After a long and rather tortuous process, the UK joined the 'Prüm' network of EU member states' DNA databases in June. Despite the current government's apparent preference for some variety of hard Brexit, the UK is also hoping to connect to other EU member states' fingerprint databases - but first it must pass a data protection and a technical evaluation. Its responses to both questionnaires were submitted to the Council at the end of June for consideration.

UK: The Johnson Government: Working for the Brexit Clampdown (CCSE, link) by Joe Sim and Steve Tombs:

"As the country teeters on the brink of the chaos of an impending no-deal Brexit, Boris Johnson’s administration has entered electioneering mode. The administration is following a familiar path that has a history of at least 40 years in the Tory party: first, that attitudes and actions towards the EU are not at all about any ‘national’ interest but are about party interests and, specifically, keeping a Tory Government in power at all and any costs; and, second, invoking a tough on crime, law and order discourse to capitalise on popular anxieties to offer false certainties around security and a sense of protection."

EU: External aspects of counter-terrorism policy: overview of Council working party discussions in first half of 2019

The COTER working party within the Council of the EU is "the main advisory body to the Council in the field of CT [counter-terrorism] and P/CVE [preventing/countering violent extremism] external aspects". A document circulated to delegations by the outgoing Romanian Presidency of the Council at the end of June outlines the work undertaken by the group in the first half of the year, concerning "strengthening the links between the internal and external dimensions of security", "bringing partners with the EU closer together" and "promoting the mainstreaming of the counter-terrorism issue".

Germany's Merkel calls for restarting EU migrant rescue mission (DW, link):

"German Chancellor Angela Merkel on Thursday called for the resumption of European naval missions to rescue migrants in the Mediterranean.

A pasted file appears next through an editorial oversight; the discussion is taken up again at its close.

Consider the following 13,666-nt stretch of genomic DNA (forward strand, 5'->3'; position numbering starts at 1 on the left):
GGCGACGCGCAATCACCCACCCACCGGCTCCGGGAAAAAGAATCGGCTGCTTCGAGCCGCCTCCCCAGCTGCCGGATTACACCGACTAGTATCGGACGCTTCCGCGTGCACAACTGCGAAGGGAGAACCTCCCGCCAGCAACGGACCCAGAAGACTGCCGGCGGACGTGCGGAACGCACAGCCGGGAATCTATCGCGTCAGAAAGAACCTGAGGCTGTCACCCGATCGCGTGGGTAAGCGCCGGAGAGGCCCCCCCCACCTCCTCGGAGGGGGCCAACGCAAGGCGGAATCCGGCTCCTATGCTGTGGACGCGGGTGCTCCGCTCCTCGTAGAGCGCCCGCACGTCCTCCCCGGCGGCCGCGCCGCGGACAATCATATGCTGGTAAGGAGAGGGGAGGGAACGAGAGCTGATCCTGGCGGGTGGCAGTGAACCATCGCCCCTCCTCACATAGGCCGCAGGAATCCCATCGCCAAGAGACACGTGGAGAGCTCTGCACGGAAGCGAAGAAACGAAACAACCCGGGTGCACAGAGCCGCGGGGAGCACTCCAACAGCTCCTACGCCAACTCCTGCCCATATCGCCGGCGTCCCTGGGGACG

Since 2015, tens of thousands of migrants were rescued by European naval ships as part of the bloc's anti-smuggling "Operation Sophia," which suspended activity earlier this year.

"It would certainly be good if today we had Operation Sophia and national navies that would carry out rescues," Merkel said in Berlin. She added that it would help with rescuing migrants as well as combating trafficking."

UK: Statement: Live facial recognition technology in King's Cross (ICO, link):

"Facial recognition technology is a priority area for the ICO and when necessary, we will not hesitate to use our investigative and enforcement powers to protect people’s legal rights.

We have launched an investigation following concerns reported in the media regarding the use of live facial recognition in the King's Cross area of central London, which thousands of people pass through every day.

As well as requiring detailed information from the relevant organisations about how the technology is used, we will also inspect the system and its operation on-site to assess whether or not it complies with data protection law."

UK: REVEALED: The 'woke' media outfit that's actually a UK counterterror programme

"A social media network for young people that has been launched around the term “woke” is actually a covert British government counterterrorism programme, security officials have admitted.

A Facebook page and Instagram feed with the name This Is Woke describes itself as the work of a “media/news company” that is engaging “in critical discussions around Muslim identity, tradition and reform”.

In fact, it was created by a media company on behalf of the Office for Security and Counter-Terrorism (OSCT) at the UK Home Office."

CYPRUS: Arrest of KISA Director reflects wider European trend of criminalising support for migrants (Fair Trials, link):

"Earlier this month, the Executive Director of KISA – Action for Equality, Support, Anti-racism, a member of the JUSTICIA network coordinated by Fair Trials, was arrested for allegedly “obstructing police work” and “attempting to escape lawful arrest,” after offering assistance to a young man, a foreign national, who was being questioned aggressively by the police outside of KISA’s offices in Nicosia, Cyprus. This is the sixth arrest of KISA’s Executive Director over the past two decades, and it is part of a broader crackdown on NGOs assisting refugees and migrants in the context of rule of law backsliding and shrinking space for civil society in the European Union."